Central Europe: Week 3

Phew, it a was a busy week. We spent the first two days in Vienna, then headed to Prague for 2 days before going across Europe to Belgium. In Belguim, we will be in Brussels for 3 days and Bruges for one day.

On Monday, Natasha invited me to a meeting she set up with two members of Sustainable Energy for All, a UN initiative that is helping provide electricity and clean cook-stoves for all people by 2030. It was a good meeting and was fun to see their offices.

Government buildings from the Habsburg empire in Vienna
A view at night.
What a cute sign.
Yummy…  dessert in Vienna.

The train to Prague was straightforward, but we had a bit of trouble getting from the station to our Airbnb. The ticketing on the transport network in Prague seems like it hasn’t changed much since the fall of the iron curtain.

The only way to buy a ticket is through coins – no bills, no cards. A ticket was 24 krona and the biggest coins available were 50 krona.  As someone who withdrew as little Krona as possible, my 200 Krona bills were no help on those machines. You either had to be lucky enough to have sufficient coins, or find a ticket agent.

The metro ticketing machines. No credit card access, no bills, just small coins.

The metro is run on an honor system, which means there isn’t anything preventing you from getting on the metro, you just need to be sure to validate your ticket before boarding. The validation machines are not marked, but there is an English sentence on the back of the ticket that says you must validate your ticket before boarding. From witnessing firsthand and reading on forums, many a tourist misses this fine print and doesn’t validate their ticket. On several occassions, we saw conductors board the train and ask to see tickets. Those who didn’t validate their tickets had to pay a 700 krona fine, which is about $28 USD. An hour-long ticket costs only $1 USD, so the fine is pretty steep.

The metro system could be designed better to limit the number of accidental unvalidated tickets, so either they don’t care enough to put the effort in or fining unsuspecting tourists is part of their system.

Anyway, enough about the mtero. Prague was a really fun city to visit. It was very inexpensive. A nice three-course meal for the two of us was $32, which is a steal compared to Switzerland. The low cost is part of the appeal as a tourist destination.

Views of the castle and river.
The same view at sunset.
More view of the river
Inside the senate gardens
No garden is complete without a peacock
Castle selfie
Prague skiline viewed from the castle
Forests to the south.

The Prague Castle is the main tourist attraction. It is the largest enclosed castle in central europe. Much of Old Town Prague survived WW II and other previous wars. The city is surprisingly intact considering the parts of the castle were first build the 700’s.

Despite the beauty and attractive prices, Prague was kind of a drag due to the large number of tourists. Tasha and I work well together as travelers since we are both low-key tourists. We have generally avoided the main tourists traps, or walked around them without fighting through the mob to catch a sweaty glance of some old statue. We did venture to walk up to the caste and stand in line to get into the castle walls. Feeling very proud of ourselves for finally doing something touristy, our hopes were dashed by the long lines of people leading up to each major building within the castle. Not only did we need to stand in more lines to get into the many cathedrals within the castle, but we also had to buy tickets. Ugh. So we just walked around the castle and admire the buildings from the outside.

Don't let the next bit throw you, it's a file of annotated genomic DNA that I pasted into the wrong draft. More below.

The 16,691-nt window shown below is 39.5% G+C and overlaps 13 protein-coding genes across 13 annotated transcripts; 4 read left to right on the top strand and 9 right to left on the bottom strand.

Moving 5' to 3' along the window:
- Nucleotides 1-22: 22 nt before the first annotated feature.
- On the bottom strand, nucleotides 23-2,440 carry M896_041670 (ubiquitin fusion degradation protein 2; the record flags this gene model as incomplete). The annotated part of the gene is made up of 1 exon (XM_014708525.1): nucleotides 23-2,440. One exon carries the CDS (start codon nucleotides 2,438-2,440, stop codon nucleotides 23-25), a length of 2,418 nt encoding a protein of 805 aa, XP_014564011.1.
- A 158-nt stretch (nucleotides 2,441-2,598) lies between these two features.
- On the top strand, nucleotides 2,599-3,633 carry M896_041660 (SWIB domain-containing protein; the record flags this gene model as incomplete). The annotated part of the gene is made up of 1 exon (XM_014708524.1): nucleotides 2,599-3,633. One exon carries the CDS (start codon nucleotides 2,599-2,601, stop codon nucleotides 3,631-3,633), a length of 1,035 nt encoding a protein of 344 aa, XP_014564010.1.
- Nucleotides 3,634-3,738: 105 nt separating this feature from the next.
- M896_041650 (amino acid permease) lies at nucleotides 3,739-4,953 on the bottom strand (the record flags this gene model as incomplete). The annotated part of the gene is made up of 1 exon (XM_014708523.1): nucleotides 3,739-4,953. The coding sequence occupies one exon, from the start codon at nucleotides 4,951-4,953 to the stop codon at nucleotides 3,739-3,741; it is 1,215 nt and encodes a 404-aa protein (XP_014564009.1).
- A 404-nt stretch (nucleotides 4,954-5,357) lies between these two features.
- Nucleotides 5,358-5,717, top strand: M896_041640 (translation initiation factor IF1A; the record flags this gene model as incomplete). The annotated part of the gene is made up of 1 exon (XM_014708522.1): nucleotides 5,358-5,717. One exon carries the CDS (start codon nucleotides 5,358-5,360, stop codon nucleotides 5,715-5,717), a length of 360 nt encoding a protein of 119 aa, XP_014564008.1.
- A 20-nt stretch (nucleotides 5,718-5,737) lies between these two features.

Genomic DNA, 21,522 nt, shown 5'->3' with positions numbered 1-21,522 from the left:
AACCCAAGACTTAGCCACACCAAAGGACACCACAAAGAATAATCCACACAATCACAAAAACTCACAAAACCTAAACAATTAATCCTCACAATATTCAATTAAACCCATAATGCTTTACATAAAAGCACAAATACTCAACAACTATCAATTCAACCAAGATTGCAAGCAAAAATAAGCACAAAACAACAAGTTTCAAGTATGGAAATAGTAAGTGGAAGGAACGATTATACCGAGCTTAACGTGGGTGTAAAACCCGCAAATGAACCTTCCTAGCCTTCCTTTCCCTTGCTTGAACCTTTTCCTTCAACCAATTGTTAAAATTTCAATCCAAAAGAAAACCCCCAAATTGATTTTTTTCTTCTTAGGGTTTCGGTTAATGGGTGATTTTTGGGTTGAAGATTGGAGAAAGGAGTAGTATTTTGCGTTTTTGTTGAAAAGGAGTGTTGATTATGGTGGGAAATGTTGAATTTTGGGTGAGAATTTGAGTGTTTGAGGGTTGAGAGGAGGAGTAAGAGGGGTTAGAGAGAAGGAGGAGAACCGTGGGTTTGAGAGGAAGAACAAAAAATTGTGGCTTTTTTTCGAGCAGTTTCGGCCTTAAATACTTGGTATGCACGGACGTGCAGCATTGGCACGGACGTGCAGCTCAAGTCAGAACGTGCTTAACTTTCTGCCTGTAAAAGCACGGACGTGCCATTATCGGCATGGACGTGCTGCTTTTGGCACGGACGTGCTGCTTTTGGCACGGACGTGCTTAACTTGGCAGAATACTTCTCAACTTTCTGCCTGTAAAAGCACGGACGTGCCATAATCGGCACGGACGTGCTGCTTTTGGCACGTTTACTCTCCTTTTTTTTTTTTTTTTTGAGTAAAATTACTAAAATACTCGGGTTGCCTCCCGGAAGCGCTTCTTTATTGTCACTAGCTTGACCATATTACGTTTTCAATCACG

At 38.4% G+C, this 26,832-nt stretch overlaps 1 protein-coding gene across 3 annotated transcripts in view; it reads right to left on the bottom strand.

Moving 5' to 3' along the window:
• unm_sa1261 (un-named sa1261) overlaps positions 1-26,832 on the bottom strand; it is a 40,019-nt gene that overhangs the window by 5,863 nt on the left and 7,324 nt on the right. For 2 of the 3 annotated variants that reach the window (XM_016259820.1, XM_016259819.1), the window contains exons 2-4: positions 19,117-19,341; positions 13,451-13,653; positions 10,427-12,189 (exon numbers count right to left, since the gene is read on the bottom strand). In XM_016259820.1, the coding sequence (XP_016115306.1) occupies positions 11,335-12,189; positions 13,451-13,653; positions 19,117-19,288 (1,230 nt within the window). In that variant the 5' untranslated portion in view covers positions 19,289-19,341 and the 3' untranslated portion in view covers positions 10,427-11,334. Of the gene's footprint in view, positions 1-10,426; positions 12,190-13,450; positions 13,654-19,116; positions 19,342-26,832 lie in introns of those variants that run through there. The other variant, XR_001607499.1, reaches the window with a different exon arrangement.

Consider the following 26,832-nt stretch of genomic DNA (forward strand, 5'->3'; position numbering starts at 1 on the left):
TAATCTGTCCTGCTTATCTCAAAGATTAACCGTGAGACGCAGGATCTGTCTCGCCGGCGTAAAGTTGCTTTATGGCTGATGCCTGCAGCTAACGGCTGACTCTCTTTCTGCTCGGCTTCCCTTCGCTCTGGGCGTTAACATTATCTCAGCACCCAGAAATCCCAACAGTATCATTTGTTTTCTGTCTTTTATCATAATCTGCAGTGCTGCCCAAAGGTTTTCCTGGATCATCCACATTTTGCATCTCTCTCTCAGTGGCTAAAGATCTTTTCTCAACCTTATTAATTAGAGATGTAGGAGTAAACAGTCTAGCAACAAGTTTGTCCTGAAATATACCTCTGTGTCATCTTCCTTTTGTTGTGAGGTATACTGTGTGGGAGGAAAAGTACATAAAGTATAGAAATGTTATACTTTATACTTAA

The main catherdral
The back side
The griffin almost got in the way of my picture of an English tourist.
The astrological clock; or rather, the crowd gathered on the hour to see the clock chime.

This clock was honestly one of the best parts of Prague. It is in the main squares of the city and every hour, the astrological clock rings. It’s in all the tourist materials as something to see. We hurriedly went to the clock at 3 pm, and we weren’t the only people. I don’t even remember what happened when it rang, but some little figured moved around for like 15 seconds and that was it. I just found it hilarious that hundreds of people assembled at this point to watch…. basically nothing. It emphasized how the heard mentality can take over. I found it particularly humorous.

After Prague, we heded to Brussels for a few days. Brussels was pretty bland, honestly. It had some cool looking buildings, but not much else. I’m sure living there is a different thing; there isn’t much to see as a tourist, though.

The buildings in the main square were too tall for my panorama.
It is pretty, but not much else.
This was a nice view of the city.

Brussels did have a large variety of beer. I didn’t fall in love with any, but there was alot to choose from.

Found a cute portait of colonel “woof”.
So refined.

After the two meetings Tasha had in Brussels, we headed north to the medeaval town of Bruges for a day. It was only a few hours train ride there. A few weeks earlier we had watched the dark comedy “In Bruges”. I really liked the show, and that made our trip all the more fun. :)

Our first view of Bruges

One thought on “Central Europe: Week 3

Leave a Reply

Fill in your details below or click an icon to log in:

WordPress.com Logo

You are commenting using your WordPress.com account. Log Out / Change )

Twitter picture

You are commenting using your Twitter account. Log Out / Change )

Facebook photo

You are commenting using your Facebook account. Log Out / Change )

Google+ photo

You are commenting using your Google+ account. Log Out / Change )

Connecting to %s